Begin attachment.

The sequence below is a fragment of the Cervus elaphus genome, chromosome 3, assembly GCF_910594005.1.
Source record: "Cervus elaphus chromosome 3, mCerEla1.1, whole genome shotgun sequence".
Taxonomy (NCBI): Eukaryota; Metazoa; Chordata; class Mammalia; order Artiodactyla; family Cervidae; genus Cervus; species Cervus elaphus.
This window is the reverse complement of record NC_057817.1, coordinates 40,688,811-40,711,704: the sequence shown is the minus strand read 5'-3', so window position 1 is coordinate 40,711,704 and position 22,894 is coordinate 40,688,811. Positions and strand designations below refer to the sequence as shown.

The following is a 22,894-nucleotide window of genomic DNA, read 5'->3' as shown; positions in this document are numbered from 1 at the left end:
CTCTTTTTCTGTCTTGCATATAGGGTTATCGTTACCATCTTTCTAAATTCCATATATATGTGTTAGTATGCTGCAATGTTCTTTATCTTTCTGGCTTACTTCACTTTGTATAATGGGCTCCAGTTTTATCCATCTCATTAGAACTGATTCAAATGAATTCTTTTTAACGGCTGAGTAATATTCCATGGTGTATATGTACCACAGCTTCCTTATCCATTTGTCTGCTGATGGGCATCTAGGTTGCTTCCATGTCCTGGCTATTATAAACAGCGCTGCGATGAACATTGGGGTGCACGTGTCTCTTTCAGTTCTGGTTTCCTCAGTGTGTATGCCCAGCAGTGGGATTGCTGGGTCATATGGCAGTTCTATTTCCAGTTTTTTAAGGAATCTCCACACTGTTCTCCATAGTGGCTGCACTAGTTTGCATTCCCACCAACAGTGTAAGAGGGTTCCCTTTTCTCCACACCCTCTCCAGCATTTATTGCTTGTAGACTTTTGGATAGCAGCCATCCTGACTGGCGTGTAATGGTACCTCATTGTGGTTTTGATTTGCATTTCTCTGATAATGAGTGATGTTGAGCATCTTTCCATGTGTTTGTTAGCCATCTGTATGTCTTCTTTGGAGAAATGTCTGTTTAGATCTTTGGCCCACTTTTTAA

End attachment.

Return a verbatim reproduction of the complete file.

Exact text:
The sequence below is a fragment of the Cervus elaphus genome, chromosome 3, assembly GCF_910594005.1.
Source record: "Cervus elaphus chromosome 3, mCerEla1.1, whole genome shotgun sequence".
Taxonomy (NCBI): Eukaryota; Metazoa; Chordata; class Mammalia; order Artiodactyla; family Cervidae; genus Cervus; species Cervus elaphus.
This window is the reverse complement of record NC_057817.1, coordinates 40,688,811-40,711,704: the sequence shown is the minus strand read 5'-3', so window position 1 is coordinate 40,711,704 and position 22,894 is coordinate 40,688,811. Positions and strand designations below refer to the sequence as shown.

The following is a 22,894-nucleotide window of genomic DNA, read 5'->3' as shown; positions in this document are numbered from 1 at the left end:
CTCTTTTTCTGTCTTGCATATAGGGTTATCGTTACCATCTTTCTAAATTCCATATATATGTGTTAGTATGCTGCAATGTTCTTTATCTTTCTGGCTTACTTCACTTTGTATAATGGGCTCCAGTTTTATCCATCTCATTAGAACTGATTCAAATGAATTCTTTTTAACGGCTGAGTAATATTCCATGGTGTATATGTACCACAGCTTCCTTATCCATTTGTCTGCTGATGGGCATCTAGGTTGCTTCCATGTCCTGGCTATTATAAACAGCGCTGCGATGAACATTGGGGTGCACGTGTCTCTTTCAGTTCTGGTTTCCTCAGTGTGTATGCCCAGCAGTGGGATTGCTGGGTCATATGGCAGTTCTATTTCCAGTTTTTTAAGGAATCTCCACACTGTTCTCCATAGTGGCTGCACTAGTTTGCATTCCCACCAACAGTGTAAGAGGGTTCCCTTTTCTCCACACCCTCTCCAGCATTTATTGCTTGTAGACTTTTGGATAGCAGCCATCCTGACTGGCGTGTAATGGTACCTCATTGTGGTTTTGATTTGCATTTCTCTGATAATGAGTGATGTTGAGCATCTTTCCATGTGTTTGTTAGCCATCTGTATGTCTTCTTTGGAGAAATGTCTGTTTAGATCTTTGGCCCACTTTTTAA